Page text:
People are going to have their favorites, but a highlight for those who’ve danced to “Y.M.C.A.” at countless weddings will be seeing the Village People perform before those letters became a part of the dance, or to see Blondie knock it out of the park, or a very young Robert Palmer prove that he was somebody long before “Addicted to Love.” There’s plenty here to marvel at, and it’s the next best thing to seeing a group in person.

Total runtime is 505 minutes, and though “The Midnight Special” isn’t rated, there’s nothing here that children can’t see. In fact, it’s kind of a fun musical journey backwards in time that the whole family might enjoy.

The picture quality is excellent, because the soundstage and sound system were state of the art. Even the “Frankenstein” song, with Edgar Winter’s insistence on colored lighting for greenish effect, plays well, without too much bleed along the edges.  Amazon says the ratio is 1.85:1, but that’s just wrong.  “The Midnight Special” is presented in 1.37:1 aspect ratio, and the colors and lighting and level of detail are all amazingly good, considering it’s standard definition and the source materials are 40 years old.

Some fans might wish for a 5.1 mix, but any concert you’ve ever attended has concert-style sound with left and right main speakers, and that’s what you get here:  A Dolby Digital 2.0 that does a surprisingly good job of bringing the music to life, thanks to a relatively clean transfer.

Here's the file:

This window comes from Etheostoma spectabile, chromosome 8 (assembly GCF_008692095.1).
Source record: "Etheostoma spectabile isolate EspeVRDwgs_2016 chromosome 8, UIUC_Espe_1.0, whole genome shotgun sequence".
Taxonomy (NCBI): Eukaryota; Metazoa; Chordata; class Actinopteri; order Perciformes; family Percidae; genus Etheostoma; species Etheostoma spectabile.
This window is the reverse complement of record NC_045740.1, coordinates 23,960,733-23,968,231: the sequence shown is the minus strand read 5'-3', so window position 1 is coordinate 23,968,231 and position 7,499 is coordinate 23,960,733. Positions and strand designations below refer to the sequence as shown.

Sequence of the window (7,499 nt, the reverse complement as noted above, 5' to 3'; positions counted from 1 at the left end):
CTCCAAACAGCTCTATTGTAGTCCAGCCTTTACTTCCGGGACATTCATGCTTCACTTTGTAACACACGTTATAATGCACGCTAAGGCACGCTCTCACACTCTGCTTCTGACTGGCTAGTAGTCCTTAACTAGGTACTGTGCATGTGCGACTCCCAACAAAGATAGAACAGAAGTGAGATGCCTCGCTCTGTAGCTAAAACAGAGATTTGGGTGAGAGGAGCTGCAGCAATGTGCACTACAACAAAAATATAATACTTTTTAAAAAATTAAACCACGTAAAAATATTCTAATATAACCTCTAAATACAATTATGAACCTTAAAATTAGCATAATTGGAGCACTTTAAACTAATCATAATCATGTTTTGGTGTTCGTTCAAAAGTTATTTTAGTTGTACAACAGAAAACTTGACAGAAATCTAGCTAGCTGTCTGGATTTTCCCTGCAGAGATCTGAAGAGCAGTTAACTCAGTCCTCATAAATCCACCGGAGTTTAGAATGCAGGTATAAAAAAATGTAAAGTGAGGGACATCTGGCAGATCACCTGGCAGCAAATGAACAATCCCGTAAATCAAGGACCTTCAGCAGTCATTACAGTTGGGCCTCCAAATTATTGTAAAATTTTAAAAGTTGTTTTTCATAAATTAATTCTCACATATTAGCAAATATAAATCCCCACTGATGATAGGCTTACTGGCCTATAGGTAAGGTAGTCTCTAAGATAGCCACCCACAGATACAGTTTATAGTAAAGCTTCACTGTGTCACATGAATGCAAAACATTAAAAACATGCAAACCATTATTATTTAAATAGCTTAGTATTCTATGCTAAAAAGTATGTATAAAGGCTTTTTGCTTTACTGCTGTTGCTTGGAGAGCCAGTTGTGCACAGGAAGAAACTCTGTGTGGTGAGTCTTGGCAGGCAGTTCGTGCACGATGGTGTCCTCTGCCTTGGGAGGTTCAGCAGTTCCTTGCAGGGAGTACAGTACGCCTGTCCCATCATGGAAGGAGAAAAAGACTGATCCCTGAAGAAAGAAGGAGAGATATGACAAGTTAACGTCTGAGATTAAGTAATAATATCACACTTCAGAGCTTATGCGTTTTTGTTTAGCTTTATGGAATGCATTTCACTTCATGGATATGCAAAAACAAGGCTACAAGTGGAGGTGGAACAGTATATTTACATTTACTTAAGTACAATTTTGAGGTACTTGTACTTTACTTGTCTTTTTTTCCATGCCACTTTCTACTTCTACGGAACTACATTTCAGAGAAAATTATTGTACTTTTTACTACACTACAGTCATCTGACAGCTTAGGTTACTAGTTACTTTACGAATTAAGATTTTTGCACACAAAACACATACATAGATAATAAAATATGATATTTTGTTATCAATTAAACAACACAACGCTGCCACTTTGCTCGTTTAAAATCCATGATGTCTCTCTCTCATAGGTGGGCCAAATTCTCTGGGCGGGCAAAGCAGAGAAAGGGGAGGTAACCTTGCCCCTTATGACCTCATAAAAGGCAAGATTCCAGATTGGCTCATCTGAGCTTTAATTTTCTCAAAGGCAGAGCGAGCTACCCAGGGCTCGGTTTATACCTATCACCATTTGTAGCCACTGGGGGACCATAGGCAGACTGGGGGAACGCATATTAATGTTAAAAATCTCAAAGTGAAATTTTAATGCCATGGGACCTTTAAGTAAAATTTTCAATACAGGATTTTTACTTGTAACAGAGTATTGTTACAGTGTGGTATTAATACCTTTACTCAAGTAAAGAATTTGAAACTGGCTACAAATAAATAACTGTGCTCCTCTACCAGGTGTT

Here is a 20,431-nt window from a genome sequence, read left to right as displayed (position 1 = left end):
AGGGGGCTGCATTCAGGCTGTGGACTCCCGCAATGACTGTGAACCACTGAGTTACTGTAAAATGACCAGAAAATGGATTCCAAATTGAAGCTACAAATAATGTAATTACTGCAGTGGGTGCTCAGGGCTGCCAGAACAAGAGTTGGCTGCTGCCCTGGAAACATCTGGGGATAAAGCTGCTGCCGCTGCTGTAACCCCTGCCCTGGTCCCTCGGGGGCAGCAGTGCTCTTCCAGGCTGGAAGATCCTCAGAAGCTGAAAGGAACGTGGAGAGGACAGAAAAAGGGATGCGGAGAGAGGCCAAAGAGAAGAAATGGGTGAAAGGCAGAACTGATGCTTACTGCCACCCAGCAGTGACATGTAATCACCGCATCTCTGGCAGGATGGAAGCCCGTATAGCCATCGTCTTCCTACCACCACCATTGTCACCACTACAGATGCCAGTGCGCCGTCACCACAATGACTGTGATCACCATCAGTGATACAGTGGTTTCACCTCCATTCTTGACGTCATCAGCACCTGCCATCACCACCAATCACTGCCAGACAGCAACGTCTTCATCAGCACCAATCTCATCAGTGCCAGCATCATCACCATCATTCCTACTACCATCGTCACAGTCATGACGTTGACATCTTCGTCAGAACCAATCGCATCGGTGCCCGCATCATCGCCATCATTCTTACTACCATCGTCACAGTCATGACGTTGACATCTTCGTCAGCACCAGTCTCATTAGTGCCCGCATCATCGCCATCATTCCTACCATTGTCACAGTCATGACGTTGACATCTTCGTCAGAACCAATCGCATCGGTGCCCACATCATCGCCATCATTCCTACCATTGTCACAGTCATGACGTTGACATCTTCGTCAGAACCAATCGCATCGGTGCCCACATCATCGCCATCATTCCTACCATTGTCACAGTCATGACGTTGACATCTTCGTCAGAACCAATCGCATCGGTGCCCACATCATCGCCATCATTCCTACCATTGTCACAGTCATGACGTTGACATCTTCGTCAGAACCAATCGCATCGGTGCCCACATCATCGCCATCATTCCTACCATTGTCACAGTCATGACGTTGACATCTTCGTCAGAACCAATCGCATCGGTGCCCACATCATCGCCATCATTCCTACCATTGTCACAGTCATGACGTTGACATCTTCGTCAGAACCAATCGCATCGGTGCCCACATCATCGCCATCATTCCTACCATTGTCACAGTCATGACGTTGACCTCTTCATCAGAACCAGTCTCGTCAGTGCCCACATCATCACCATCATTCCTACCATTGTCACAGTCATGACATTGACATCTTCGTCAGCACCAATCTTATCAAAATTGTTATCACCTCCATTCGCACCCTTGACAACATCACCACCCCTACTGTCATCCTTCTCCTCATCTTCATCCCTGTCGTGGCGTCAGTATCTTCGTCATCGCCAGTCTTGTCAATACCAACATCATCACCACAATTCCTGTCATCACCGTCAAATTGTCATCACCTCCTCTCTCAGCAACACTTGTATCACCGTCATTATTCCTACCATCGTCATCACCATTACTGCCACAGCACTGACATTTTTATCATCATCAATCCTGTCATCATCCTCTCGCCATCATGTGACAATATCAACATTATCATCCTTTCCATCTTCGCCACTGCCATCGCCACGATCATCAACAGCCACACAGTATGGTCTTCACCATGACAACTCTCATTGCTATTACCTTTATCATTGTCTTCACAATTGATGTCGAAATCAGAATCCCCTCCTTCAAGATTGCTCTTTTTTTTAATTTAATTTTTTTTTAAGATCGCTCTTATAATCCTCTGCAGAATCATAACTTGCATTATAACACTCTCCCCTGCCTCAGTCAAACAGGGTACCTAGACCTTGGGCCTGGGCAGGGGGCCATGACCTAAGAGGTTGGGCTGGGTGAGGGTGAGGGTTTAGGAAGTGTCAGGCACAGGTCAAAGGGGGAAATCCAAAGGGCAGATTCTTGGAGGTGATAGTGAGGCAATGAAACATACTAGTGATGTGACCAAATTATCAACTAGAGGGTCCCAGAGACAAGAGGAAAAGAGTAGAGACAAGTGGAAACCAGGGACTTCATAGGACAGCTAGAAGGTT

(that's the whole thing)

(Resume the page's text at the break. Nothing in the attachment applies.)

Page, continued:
Time Life and StarVista Entertainment haven’t come up with a slew of bonus features, but what’s here is enjoyable to watch—interviews, mostly. Sugarman’s comments highlight a full-color program guide that lists air dates and full credits, and since the bonus features are spread across all six discs it’s nice to see them listed on the printed menu. Peter Frampton, Alice Cooper, and Loggins & Messina are interviewed. Wolfman would have been a nice interview, but of course he died way back in 1995. Composite interviews form most of the featurettes, along with clips, and we get ones on “Wolfman at Midnight,” “Star-Studded Stage Fashion,” “The History of The Midnight Special,” “No Safety Net: Live on TV,” and “I Am Woman: Helen Reddy as Host.” There might not be any earthshaking revelations, but they reinforce how important this series was to musicians, and how edgy it was.

Bottom line:
This groundbreaking TV show was the only one to feature live performances—no lip synching—and it’s a real treat to see so many iconic performers working without a net. Even if you’re not a Baby Boomer you’ve heard of these musicians, or played their songs on your iPod. But “Midnight Special” gives you a chance to see and hear them perform live, with studio-quality sound and an intimate audience. It was a pretty neat concept, and this collection gives you a decent sampling of groups that performed over the show’s nine-year run. What’s more, these are FULL performances of iconic music from the ‘70s. If you’re a big fan, you might want to get “The Midnight Special Collector’s Edition” 11-Disc DVD set, which features 130 complete live performances (see top graphic for trailer). That’s 36 more songs than this six-disc set offers, plus there are more featurettes and comedy segments from the show.